Statistics Professor Jessica Utts shared the results of her statistical studies in remote viewing and parapsychology. Serving as a statistician for the Remote Viewing research program at SRI, and later as consultant for a government evaluation of the program, she concluded that "psychic functioning has been well established." Her findings showed that when chance would dictate a 25% accuracy rating, subjects delivered a 33% rating, which is considered statistically significant.
Utts also tested a number of aspects of remote viewing, and came to the following conclusions:
- A sender (someone who concentrates on sending out an image) does not increase the accuracy of readings by viewers versus an unseen target.
- Precognition does work. (She suggested that some have access to probable futures-- though the exact future is not predetermined.)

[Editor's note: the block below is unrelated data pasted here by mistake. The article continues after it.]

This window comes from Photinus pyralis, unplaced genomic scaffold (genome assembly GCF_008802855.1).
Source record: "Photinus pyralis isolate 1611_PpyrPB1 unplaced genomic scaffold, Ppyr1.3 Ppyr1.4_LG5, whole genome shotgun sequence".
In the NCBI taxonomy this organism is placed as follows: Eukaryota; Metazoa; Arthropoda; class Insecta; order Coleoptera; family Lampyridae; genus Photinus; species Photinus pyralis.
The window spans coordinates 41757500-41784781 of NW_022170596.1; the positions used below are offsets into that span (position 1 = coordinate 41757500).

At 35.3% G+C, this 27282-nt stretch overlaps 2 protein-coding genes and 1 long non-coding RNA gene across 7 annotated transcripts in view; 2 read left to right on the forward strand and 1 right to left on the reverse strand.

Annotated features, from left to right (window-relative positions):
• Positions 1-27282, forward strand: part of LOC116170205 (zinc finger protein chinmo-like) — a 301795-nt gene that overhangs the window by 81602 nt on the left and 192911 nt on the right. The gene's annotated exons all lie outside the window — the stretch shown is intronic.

- It is very difficult to locate missing persons through remote viewing. It's easier to describe what the missing person is seeing.
In the latter half of the show, Utts reacted to callers' accounts of their psychic and extrasensory experiences. She also encouraged people to explore their psychic abilities through online experiments at sites such as gotpsi.org. Utts will be a presenter at the Remote Viewing Conference this weekend in Las Vegas.
First hour guest, author James Redfield spoke about the new movie based on his book The Celestine Prophecy. An independent film, made outside the studio system, it captures his book both visually and emotionally, and offers viewers a kind of "soul remembrance," he said.